The morphological diversity of the bycatch taxa caught by bivalve dredging requires a dredge design that is efficient, selective and causes low damage to all collected organisms. The current technical design of the metallic grid dredge should be basically maintained and only slight modifications should be introduced, namely by introducing a bycatch reduction device (BRD) in order to allow most bycatch specimens to escape. Despite extensive research confirming significant bycatch reductions due to the adoption of BRDs (e.g. Brewer et al. 1998Brewer D., Rawlinson N., Eayrs S., et al. 1998. An assessment of bycatch reduction devices in a tropical Australian prawn trawl fishery. Fish. Res. 36: 195-215., Fonseca et al. 2005Fonseca P., Campos A., Larsen R.B., et al. 2005. Using a modified Nordmøre grid for by-catch reduction in the Portuguese crustacean-trawl fishery. Fish. Res. 71: 223-239.), little information of this type is available for bivalve fisheries, since most studies have focused on prawn and shrimp trawl fisheries. In the present case, the grid dredge should include, in the middle of the collecting system, an oblique metallic grid ending at an escape exit at the top of the cage (Fig. 6). By installing this BRD, it is expected that individuals larger than the openings will be guided upwards to the escape exit, while smaller individuals will pass through the openings of the BRD. Since the selection of the individuals that pass through the BRD will occur inside the grid cage, the spacing between the bars must be large enough to enable target individuals to pass through and thus avoid negative affects on the fishing yield. This type of BRD (i.e. a simple metallic grid that mechanically excludes unwanted catches according to their size) has been extensively reported as efficient for allowing bycatch to escape while maintaining the target catch. For instance, a significant decrease in the proportion of bycatch fish in trawl fisheries targeting the ocean shrimp (Pandalus jordani) was recorded following the implementation of a rigid-grid BRD (Hannah and Jones 2007Hannah R.W., Jones S.A. 2007. Effectiveness of bycatch reduction devices (BRDs) in the ocean shrimp (Pandalus jordani) trawl fishery. Fish. Res. 85: 217-225.). Likewise, significant bycatch reductions were achieved thanks to the use of the Nordmøre grid in the Brazilian artisanal shrimp fishery, with an extremely high decrease (97%) in the weight of the abundant brachyurids present in the catches (Silva et al. 2012Silva C.N., Broadhurst M.K., Dias J.H., et al. 2012. The effects of Nordmøre-grid bar spacings on catches in a Brazilian artisanal shrimp fishery. Fish. Res. 127: 188-193.).

figure6

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Fig. 6. – Schematic illustration of the proposal of technical modifications for the metallic grid dredge, including a bycatch reduction device (BRD) and a net bag: A, full size view; B, top view of the retention grid; C, lateral view of the retention grid.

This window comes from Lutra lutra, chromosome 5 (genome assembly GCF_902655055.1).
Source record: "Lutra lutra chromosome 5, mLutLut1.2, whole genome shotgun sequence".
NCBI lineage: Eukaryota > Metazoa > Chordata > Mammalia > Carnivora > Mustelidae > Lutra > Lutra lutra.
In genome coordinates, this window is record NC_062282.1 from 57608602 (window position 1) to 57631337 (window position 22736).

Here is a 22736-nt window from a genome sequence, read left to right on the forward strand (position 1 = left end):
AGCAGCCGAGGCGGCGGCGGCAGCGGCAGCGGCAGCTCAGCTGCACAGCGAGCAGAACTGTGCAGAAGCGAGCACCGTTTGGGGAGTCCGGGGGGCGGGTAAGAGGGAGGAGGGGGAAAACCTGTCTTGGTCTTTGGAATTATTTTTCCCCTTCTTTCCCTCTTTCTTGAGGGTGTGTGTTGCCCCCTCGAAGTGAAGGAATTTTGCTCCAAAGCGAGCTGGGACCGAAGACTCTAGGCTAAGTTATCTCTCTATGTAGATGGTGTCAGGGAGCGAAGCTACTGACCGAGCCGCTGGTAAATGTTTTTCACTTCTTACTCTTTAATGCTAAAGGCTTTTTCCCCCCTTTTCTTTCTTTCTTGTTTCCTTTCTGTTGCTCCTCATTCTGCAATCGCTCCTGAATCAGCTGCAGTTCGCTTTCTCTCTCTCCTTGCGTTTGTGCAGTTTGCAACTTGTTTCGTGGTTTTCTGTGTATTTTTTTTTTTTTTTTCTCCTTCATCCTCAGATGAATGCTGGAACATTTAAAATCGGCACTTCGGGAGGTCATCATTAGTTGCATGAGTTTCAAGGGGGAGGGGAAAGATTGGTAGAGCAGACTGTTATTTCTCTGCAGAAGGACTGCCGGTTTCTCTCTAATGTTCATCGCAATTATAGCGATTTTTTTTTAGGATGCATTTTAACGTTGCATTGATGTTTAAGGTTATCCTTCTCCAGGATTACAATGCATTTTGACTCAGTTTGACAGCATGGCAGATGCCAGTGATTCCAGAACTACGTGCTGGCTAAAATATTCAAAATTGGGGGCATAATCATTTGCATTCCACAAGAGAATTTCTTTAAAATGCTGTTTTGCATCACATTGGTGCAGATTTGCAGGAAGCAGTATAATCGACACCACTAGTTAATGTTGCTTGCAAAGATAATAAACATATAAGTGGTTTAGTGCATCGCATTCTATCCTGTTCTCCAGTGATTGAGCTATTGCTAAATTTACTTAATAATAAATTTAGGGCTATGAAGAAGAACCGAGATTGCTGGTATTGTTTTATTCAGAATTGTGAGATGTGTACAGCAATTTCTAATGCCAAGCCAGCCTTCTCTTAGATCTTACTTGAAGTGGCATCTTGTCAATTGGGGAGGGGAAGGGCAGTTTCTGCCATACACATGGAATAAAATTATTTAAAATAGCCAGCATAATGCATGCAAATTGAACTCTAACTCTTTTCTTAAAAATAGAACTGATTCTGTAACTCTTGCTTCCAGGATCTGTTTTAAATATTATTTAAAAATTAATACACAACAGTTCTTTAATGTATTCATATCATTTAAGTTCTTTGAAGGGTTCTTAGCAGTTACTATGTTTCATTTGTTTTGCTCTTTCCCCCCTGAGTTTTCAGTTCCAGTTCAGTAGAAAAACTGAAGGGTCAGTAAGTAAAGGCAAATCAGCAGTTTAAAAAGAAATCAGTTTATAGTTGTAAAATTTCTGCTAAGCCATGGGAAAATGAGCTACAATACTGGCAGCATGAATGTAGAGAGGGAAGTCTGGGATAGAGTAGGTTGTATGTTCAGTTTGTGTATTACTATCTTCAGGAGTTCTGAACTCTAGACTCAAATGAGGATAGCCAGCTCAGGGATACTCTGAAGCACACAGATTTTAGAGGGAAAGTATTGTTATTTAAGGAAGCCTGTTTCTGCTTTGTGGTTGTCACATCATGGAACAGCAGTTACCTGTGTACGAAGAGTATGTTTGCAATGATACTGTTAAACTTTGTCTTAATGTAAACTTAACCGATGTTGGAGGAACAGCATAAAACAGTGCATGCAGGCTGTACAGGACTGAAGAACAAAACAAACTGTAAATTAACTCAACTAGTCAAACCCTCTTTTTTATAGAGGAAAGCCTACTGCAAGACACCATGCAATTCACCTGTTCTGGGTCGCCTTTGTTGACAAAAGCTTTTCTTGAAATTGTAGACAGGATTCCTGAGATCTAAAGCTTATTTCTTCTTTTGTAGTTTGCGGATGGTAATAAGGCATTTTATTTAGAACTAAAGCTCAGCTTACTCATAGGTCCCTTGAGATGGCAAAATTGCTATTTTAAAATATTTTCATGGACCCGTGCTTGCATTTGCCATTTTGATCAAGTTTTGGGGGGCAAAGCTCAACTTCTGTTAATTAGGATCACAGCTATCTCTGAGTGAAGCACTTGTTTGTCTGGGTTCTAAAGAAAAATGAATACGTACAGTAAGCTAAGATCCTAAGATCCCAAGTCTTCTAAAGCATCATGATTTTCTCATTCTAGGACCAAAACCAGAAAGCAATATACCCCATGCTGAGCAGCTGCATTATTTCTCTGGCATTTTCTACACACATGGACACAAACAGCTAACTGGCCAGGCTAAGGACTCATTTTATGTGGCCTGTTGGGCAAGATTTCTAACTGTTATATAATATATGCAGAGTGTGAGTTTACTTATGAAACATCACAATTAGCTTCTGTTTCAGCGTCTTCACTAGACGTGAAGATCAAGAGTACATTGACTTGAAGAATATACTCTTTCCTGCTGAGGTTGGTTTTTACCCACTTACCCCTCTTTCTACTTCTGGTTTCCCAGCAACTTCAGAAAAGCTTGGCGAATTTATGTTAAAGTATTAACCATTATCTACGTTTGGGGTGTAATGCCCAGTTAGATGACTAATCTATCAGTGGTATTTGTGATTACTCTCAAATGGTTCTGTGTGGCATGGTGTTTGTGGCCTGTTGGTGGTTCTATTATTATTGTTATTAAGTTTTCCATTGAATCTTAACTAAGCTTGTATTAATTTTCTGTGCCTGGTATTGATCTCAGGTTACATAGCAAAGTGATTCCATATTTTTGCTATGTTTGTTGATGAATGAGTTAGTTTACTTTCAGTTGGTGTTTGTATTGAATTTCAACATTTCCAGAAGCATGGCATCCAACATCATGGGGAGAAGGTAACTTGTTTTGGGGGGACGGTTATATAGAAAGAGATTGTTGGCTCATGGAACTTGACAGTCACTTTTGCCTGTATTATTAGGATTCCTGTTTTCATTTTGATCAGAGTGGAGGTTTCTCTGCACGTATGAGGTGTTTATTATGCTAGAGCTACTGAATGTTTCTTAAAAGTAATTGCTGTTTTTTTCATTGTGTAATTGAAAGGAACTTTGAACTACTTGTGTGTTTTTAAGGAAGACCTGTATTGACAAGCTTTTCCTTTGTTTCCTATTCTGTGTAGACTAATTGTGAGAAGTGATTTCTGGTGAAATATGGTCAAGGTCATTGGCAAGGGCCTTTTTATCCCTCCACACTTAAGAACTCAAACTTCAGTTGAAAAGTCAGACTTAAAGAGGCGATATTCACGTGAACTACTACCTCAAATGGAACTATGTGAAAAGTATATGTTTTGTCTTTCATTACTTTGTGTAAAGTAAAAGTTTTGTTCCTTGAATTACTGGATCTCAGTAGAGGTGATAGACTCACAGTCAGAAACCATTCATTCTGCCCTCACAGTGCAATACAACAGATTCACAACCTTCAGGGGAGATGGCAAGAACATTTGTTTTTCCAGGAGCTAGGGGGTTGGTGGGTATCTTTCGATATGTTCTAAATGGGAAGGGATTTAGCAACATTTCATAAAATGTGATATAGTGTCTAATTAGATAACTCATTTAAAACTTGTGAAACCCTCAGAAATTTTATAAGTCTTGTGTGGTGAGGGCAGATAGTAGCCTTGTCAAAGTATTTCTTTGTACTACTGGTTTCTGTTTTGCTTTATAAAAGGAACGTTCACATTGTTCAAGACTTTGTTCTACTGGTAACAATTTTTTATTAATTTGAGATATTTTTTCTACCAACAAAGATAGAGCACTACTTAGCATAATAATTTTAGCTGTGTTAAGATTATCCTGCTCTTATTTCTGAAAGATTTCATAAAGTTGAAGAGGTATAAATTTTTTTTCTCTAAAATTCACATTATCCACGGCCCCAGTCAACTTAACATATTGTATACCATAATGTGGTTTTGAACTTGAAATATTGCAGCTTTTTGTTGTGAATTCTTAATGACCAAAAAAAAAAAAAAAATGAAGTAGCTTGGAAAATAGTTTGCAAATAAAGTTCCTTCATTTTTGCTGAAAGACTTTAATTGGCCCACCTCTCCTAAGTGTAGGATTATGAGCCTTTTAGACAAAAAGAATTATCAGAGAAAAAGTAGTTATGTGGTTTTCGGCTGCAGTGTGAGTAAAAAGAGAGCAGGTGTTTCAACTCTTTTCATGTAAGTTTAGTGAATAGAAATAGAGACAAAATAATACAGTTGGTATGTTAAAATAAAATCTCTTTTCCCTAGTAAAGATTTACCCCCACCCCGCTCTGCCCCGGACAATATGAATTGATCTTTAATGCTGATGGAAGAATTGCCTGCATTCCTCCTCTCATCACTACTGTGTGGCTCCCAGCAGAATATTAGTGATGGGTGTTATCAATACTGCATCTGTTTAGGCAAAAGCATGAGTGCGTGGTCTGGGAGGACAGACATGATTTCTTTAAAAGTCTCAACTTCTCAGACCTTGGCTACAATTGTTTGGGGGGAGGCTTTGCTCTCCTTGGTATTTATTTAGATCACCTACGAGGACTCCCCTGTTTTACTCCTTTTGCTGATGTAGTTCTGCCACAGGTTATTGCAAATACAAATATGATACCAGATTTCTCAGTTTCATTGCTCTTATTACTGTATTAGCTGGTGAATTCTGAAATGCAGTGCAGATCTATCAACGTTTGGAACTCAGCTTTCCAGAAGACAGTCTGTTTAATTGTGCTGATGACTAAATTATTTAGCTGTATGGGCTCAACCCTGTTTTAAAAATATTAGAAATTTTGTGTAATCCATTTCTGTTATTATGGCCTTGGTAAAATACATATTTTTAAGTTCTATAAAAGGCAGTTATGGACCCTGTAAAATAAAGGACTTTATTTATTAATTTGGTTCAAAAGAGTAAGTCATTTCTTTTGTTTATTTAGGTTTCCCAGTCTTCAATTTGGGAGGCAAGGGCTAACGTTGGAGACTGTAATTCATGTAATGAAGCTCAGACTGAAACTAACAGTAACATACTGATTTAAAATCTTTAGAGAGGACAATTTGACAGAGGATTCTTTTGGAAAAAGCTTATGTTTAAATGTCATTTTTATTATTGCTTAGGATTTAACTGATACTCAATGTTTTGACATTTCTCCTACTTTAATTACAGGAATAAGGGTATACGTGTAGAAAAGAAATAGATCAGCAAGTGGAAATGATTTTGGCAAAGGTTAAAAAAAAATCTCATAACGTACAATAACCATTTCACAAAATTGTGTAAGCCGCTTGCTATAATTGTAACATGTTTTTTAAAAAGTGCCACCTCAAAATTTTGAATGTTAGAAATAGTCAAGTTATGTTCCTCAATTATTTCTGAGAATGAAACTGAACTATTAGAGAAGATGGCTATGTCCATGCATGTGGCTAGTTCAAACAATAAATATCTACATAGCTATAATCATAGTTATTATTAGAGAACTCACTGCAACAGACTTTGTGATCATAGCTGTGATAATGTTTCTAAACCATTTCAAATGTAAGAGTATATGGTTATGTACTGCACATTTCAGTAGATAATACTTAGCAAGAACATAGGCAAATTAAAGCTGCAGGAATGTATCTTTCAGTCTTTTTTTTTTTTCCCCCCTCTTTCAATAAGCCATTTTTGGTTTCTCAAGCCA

The survival of escaped organisms should also be considered, since the adoption of BRDs assumes that excluded individuals suffer negligible mortality (Crowder and Murawski 1998Crowder L.B., Murawski S.A. 1998. Fisheries bycatch: implications for management. Fisheries 23: 8-17.). Considering that previous underwater observations by Gaspar et al. (2001)Gaspar M.B., Dias M.D., Campos A., et al. 2001. The influence of dredge design on the catch of Callista chione (L. 1758). Hydrobiologia 465: 153-167. revealed that undamaged individuals that pass through the parallel rods of the metallic grid dredge rebury immediately or recover activity, the likelihood of survival of the escaped individuals is presumably high. Therefore, this BRD is expected to reduce both direct and indirect mortality, since it will allow the immediate escape of larger individuals from the fishing gear during the tow. They will be subject to less stress, recover their activity faster and be less exposed to predation. However, the modification proposed might also decrease the fishing yield, since during hauling there is a high likelihood of losing the target catch through the opening at the top of the dredge. To overcome this problem, an additional modification is required in the fishing gear: removing the rear part of the grid cage and attaching a net bag to the rear of the dredge in order to retain the catches during hauling (Fig. 6).

Gear-based solutions for reducing bycatch require an optimal combination of characteristics that decreases the amount of bycatch while maintaining or increasing the catches of target species. The likelihood of fishermen accepting a new or modified fishing gear can be expected to be low if the fishing yield decreases in comparison with the previous design of the fishing gear. For instance, the decreasing fishing yield following the adoption of the Nordmøre grid in the crustacean trawl fishery in Portugal raised concerns about whether fishermen would accept this gear modification (Fonseca et al. 2005Fonseca P., Campos A., Larsen R.B., et al. 2005. Using a modified Nordmøre grid for by-catch reduction in the Portuguese crustacean-trawl fishery. Fish. Res. 71: 223-239.). The overall results gathered in the present study recommend technical modifications to the current technical design of bivalve dredges, in order to adopt a BRD and include a retention net bag. For this reason, further experimental fishing surveys (performed throughout the year, using dredges with and without BRD towed simultaneously and side by side) are required to compare the fishing yield and profitability, catch composition, proportion of bycatch and discards, damage and mortality rates.

ACKNOWLEDGEMENTSTop

The authors would like to thank the colleagues André Carvalho, Rúben Lechuga, David Piló and Daniela Rosa (IPMA - Centre of Olhão) and Margarete Matias, Cláudia Roque and João Teixeira (IPMA - Molluscan Aquaculture Experimental Station of Tavira) for their helpful assistance in the biological sampling and survival experiments, respectively. The technical design of the fishing gear was kindly provided by Miguel Carneiro (IPMA - Headquarters in Lisbon). This study was performed within the framework of the research project “Science Technology and Society Initiative to Minimize Unwanted Catches in European Fisheries (MINOUW)” funded by the Research and Innovation Action (RIA) of the EU Horizon 2020 programme. This study received national funds through the Foundation for Science and Technology - FCT (project UID/Multi/04326/2013). Paulo Vasconcelos was funded by a post-doctoral grant awarded by FCT (SFRH/BPD/26348/2006). Thanks are also due to Dr Montserrat Demestre (Scientific Editor of Scientia Marina) and two anonymous reviewers for providing helpful suggestions to improve the manuscript.